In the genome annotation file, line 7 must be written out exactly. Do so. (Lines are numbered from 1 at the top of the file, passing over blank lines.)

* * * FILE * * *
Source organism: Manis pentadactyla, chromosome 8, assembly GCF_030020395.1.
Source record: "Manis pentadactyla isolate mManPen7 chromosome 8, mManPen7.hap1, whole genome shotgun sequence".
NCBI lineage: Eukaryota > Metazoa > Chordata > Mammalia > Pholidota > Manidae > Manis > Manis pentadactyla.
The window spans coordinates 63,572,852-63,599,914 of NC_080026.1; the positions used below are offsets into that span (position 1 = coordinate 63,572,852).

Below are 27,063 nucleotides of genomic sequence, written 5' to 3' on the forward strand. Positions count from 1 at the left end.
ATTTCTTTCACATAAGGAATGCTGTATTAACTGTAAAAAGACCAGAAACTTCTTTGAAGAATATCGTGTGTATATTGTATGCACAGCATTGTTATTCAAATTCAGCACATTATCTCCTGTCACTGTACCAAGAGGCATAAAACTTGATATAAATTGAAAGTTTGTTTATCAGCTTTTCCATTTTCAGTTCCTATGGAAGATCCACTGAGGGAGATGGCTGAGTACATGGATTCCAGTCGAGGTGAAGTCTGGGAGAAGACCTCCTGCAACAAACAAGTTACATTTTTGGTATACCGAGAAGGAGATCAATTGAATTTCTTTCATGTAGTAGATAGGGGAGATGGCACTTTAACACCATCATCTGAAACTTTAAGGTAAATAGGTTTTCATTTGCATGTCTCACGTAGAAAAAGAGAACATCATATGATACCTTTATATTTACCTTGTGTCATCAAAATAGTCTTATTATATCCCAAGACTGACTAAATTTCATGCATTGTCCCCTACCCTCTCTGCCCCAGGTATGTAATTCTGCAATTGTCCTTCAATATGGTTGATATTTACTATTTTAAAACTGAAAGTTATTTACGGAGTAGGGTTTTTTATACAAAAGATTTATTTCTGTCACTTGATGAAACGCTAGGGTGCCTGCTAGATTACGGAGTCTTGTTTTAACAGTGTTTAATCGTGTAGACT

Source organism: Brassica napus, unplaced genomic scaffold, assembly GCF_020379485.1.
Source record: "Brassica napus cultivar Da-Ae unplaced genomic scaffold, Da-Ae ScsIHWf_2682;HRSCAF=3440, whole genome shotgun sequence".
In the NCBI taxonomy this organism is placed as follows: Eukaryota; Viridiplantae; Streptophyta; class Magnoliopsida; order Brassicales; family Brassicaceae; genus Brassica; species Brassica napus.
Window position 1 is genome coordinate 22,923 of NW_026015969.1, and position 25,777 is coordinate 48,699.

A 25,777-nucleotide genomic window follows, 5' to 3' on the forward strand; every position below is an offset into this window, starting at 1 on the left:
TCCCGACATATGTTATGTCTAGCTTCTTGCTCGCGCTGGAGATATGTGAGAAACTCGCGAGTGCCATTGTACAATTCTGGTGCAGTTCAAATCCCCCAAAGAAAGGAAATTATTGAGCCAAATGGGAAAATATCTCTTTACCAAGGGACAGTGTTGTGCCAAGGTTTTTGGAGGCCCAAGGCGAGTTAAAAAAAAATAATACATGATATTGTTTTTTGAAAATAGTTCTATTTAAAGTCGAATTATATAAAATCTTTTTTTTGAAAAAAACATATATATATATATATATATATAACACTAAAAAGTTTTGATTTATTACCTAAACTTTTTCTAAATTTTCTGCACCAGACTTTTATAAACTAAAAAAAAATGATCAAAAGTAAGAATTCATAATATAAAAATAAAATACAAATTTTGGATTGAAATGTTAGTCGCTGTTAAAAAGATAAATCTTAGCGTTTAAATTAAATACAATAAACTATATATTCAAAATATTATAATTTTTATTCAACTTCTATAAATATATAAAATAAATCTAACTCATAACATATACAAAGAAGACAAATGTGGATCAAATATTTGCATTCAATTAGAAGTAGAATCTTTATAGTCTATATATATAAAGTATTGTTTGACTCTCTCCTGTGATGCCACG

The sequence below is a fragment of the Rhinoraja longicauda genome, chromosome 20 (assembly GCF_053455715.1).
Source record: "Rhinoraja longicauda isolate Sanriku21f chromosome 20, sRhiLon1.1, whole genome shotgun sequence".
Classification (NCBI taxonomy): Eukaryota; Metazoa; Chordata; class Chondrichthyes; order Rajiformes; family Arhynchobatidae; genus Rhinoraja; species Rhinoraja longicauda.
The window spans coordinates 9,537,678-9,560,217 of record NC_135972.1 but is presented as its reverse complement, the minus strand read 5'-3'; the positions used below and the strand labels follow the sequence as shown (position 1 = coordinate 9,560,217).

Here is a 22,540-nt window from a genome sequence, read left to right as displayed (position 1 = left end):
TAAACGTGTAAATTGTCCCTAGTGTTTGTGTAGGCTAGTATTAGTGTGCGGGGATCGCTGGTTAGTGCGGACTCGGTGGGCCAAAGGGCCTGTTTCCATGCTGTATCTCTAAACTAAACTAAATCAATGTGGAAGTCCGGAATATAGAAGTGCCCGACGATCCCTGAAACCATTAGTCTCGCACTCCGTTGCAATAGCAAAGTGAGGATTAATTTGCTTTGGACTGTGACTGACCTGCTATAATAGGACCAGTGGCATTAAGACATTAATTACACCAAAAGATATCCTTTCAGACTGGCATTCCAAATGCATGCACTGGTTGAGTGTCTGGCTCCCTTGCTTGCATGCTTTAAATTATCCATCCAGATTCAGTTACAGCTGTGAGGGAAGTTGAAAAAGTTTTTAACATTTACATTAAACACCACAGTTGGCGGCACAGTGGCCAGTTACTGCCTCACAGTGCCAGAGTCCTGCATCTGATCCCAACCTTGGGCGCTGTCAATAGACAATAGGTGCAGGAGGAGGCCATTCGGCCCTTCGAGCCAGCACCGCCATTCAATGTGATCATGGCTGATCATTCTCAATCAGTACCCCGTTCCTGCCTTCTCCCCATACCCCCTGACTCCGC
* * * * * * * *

Source organism: Brassica napus, unplaced genomic scaffold, assembly GCF_020379485.1.